She added: 'The decision of Council of Elders is very respectable, but we cannot implement it immediately. We as officials should work out the way to implement it, think about the steps we need to take to make it possible.'
Asked if ultimately the aim was to implement the elders' wishes, she said: 'Yes, we are working on this now.'
She suggested that possibly Ukok mummy could be buried at a museum dedicated to her. In ancient times the princess had been buried on the Ukok Plateau.
'At the moment we need to do a lot of work in this direction,' Oksana Yeremeeva said.
Andrey Belyaev, deputy Minister of Culture in the Altai Republic, said: 'At the moment we did not get any instructions on this.'
A complicating factor might be plans by Gazprom to locate a huge gas pipeline supplying China through this mountainous region. Experts have also pointed out that despite the strong feeling among native groups to Altai, the mummy is not believed to be genetically linked to people now living in the region.
The mummy was excavated by Novosibirsk scientist Natalia Polosmak in 1993 and was seen as 'one of the most significant archeological discoveries at the close of the 20th century', reported Itar-Tass.
She is now kept at the Republican National Museum in capital Gorno-Altaisk but is not currently on display in a specially built glass sarcophagus.
For the past 19 years, since her discovery, she was kept mainly at a scientific institute in Novosibirsk, apart from a period in Moscow when her remains were treated by the same scientists who preserve the body of Soviet founder Vladimir Lenin.
Buried around her were six horses, saddled and bridled, her spiritual escorts to the next world, and a symbol of her evident status, perhaps more likely a revered folk tale narrator, a healer or a holy woman than an ice princess.
There, too, was a meal of sheep and horse meat and ornaments made from felt, wood, bronze and gold. And a small container of cannabis, say some accounts, along with a stone plate on which were the burned seeds of coriander.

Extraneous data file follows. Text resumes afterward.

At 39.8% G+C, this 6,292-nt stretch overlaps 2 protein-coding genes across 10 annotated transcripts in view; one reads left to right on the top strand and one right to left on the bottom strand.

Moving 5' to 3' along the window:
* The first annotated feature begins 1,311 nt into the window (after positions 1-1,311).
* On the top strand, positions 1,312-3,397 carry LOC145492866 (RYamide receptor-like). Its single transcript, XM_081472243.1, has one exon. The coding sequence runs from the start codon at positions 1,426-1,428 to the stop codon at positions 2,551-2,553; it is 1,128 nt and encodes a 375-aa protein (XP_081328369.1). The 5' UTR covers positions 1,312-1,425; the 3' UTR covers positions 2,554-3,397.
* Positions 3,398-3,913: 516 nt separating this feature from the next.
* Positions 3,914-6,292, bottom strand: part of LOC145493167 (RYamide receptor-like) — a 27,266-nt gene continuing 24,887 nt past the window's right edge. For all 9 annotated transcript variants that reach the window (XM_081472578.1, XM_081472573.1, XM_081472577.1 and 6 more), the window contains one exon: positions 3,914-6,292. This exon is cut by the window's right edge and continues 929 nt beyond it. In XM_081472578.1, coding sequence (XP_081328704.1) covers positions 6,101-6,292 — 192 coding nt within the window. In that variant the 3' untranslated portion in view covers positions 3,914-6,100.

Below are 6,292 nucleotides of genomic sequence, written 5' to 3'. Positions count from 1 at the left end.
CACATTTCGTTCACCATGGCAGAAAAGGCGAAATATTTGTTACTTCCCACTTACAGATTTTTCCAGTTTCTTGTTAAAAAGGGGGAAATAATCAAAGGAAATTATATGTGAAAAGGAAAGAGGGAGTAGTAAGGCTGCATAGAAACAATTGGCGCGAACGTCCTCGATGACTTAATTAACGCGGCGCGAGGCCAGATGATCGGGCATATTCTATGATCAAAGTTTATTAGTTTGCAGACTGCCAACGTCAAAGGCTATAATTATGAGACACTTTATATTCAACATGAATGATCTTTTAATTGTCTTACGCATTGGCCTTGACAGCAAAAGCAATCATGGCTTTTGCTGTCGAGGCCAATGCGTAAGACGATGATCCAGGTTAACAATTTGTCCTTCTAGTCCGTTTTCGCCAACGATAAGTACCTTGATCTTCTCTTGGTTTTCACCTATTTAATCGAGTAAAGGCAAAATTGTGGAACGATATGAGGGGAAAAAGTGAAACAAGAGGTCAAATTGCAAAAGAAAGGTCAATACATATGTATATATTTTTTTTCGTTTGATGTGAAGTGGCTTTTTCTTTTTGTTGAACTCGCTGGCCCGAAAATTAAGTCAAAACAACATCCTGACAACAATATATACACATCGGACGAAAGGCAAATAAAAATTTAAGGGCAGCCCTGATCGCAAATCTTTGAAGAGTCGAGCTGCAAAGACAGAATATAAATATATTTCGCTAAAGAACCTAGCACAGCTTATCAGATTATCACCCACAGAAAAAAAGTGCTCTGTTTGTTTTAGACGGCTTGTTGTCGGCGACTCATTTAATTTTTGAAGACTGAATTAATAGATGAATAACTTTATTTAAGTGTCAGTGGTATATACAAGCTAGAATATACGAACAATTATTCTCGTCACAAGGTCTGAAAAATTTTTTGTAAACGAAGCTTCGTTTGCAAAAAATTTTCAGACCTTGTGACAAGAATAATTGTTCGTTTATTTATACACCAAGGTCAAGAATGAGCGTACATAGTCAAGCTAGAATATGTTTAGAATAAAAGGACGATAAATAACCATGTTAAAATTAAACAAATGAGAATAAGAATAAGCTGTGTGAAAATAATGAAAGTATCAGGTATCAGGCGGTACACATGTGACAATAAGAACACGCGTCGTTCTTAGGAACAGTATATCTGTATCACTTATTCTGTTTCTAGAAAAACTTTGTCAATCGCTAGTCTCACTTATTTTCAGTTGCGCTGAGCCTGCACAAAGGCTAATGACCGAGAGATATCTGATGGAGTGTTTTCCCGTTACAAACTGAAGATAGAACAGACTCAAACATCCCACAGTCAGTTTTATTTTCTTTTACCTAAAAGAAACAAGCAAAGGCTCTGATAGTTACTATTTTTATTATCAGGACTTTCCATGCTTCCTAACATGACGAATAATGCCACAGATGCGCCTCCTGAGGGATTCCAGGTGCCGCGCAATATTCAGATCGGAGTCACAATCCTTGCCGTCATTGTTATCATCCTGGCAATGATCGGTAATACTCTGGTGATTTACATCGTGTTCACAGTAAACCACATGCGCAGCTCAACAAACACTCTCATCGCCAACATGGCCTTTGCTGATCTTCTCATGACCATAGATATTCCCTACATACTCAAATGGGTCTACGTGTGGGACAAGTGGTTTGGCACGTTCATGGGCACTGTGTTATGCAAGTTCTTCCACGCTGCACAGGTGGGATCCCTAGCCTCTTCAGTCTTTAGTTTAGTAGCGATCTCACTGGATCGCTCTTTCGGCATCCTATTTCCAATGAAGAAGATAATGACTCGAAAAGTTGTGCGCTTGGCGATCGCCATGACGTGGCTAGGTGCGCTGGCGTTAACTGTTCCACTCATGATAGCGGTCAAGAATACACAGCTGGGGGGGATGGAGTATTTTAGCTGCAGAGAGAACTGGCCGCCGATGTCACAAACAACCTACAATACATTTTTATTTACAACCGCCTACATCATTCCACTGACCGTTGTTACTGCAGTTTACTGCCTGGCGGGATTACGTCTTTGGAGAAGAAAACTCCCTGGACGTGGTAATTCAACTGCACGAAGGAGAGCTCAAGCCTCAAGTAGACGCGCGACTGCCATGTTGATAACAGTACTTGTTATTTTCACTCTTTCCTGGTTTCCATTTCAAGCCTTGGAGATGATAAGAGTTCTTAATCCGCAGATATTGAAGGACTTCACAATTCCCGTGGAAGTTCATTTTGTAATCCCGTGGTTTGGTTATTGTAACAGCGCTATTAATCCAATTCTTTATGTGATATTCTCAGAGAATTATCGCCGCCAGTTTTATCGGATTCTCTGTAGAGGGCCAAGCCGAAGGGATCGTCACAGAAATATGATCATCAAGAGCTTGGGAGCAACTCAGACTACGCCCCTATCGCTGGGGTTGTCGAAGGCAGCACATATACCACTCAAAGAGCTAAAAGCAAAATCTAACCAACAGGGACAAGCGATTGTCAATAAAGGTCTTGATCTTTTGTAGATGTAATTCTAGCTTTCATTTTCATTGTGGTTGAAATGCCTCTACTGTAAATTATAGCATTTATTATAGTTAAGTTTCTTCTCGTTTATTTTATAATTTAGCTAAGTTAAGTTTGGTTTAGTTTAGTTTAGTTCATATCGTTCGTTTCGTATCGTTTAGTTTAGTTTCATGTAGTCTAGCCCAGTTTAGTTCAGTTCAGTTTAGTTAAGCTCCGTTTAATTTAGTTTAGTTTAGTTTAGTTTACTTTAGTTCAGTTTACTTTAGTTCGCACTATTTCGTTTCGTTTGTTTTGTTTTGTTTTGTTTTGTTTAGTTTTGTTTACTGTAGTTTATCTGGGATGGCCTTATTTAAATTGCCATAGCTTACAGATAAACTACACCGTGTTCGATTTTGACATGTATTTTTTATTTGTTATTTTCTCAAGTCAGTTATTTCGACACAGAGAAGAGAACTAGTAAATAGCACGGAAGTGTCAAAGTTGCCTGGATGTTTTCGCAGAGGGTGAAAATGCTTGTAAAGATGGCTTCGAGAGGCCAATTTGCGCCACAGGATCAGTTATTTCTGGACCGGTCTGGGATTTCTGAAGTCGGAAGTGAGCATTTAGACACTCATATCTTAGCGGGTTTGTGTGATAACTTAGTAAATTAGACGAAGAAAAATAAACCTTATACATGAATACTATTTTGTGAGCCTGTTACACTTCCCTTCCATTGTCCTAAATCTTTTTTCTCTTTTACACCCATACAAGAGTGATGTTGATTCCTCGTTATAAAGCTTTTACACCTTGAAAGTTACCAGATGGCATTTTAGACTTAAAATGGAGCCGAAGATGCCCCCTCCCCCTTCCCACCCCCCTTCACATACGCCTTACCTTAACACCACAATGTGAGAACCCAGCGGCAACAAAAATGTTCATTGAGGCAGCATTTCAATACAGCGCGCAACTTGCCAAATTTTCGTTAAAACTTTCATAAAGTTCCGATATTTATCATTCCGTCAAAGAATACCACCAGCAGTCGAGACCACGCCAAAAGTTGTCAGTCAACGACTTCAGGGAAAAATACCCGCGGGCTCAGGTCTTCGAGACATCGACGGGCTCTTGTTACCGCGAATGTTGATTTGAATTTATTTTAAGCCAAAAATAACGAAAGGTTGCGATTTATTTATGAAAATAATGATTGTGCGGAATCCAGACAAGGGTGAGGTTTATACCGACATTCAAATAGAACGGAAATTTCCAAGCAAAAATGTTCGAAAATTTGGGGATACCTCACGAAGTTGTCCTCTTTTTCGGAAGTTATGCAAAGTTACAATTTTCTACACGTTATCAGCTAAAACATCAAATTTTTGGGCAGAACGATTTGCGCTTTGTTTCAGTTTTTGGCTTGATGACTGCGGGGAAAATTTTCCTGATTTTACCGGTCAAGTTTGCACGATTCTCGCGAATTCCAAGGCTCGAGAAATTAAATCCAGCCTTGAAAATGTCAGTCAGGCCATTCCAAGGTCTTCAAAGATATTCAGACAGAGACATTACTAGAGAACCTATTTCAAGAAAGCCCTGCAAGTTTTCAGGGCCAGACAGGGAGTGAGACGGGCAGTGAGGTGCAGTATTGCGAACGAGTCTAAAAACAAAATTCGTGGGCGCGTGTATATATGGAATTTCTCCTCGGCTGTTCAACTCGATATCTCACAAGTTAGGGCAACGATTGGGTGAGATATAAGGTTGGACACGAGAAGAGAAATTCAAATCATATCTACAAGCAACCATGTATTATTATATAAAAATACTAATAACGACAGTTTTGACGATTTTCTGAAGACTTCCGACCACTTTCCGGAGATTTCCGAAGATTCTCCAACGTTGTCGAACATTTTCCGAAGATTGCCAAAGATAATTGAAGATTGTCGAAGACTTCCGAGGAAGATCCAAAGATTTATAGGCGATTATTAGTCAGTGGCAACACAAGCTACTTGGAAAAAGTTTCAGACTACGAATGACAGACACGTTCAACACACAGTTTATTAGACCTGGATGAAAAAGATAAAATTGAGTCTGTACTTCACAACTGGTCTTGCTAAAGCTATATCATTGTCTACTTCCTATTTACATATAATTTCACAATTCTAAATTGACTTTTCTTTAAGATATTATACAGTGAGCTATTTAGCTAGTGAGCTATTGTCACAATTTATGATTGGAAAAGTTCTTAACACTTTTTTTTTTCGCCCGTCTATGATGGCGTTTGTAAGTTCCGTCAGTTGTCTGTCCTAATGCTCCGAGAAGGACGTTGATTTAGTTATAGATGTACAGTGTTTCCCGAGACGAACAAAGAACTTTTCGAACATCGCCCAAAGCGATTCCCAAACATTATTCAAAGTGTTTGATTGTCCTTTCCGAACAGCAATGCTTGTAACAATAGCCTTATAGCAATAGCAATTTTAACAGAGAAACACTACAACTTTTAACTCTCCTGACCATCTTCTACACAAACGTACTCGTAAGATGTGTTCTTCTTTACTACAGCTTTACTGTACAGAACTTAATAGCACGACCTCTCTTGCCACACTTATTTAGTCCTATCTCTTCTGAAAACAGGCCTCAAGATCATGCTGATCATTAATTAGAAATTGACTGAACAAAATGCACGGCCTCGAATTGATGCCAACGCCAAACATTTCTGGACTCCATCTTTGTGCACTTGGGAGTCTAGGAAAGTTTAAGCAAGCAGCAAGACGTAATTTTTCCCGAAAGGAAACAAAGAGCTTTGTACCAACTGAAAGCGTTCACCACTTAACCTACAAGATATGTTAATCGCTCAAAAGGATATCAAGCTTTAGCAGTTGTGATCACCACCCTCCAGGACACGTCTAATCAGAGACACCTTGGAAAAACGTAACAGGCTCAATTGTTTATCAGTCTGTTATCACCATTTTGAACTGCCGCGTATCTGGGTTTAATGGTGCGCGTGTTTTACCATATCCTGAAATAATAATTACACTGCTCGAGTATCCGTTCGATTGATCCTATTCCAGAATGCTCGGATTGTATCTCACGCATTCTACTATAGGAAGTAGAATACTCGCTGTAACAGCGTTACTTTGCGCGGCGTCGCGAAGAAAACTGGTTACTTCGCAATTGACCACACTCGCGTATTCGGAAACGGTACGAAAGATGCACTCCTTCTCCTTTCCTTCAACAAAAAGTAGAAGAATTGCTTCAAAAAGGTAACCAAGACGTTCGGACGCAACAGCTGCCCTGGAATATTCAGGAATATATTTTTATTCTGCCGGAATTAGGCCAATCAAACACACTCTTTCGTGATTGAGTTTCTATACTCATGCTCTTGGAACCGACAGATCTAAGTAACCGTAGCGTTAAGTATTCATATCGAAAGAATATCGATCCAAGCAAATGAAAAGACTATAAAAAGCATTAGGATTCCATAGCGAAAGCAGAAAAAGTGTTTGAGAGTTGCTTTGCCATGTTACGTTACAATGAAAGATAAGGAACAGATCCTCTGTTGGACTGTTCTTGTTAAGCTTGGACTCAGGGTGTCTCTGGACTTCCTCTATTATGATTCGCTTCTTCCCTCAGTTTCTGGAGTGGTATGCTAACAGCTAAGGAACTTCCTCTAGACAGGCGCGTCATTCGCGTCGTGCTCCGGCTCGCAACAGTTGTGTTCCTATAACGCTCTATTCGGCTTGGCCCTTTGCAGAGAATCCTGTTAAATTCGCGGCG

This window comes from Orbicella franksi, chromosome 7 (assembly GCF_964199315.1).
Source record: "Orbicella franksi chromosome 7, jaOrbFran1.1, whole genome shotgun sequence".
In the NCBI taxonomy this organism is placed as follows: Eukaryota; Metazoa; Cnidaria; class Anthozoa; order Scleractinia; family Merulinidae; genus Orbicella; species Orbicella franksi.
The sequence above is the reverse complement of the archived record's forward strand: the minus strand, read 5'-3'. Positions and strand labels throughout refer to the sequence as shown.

'Compared to all tattoos found by archeologists around the world, those on the mummies of the Pazyryk people are the most complicated, and the most beautiful,' said Dr Polosmak. 'More ancient tattoos have been found, like the Ice Man found in the Alps - but he only had lines, not the perfect and highly artistic images one can see on the bodies of the Pazyryks'.
'It is a phenomenal level of tattoo art. Incredible’.
The lone voice against the move in the Council of Elders was Boris Alushkin, former El Bashchi (Public Leader) of the Altai people, currently head of the Regional Union of Journalists.
'I know the traditions and beliefs of Altai people,' he said. 'Like any other people they believe that the deceased have to be buried, including those who were great leaders. But the Altai region government allowed the archeological works. They knew about this very rare find and they took it back after all necessary scientific works.
'Moreover, they found money to build a museum in which to place the princess with great ceremonies. And after very little time this question is raised again, in the middle of an election campaign in the Republic. My position is that we may consider burying the princess, but we must not hurry with the decision right now'.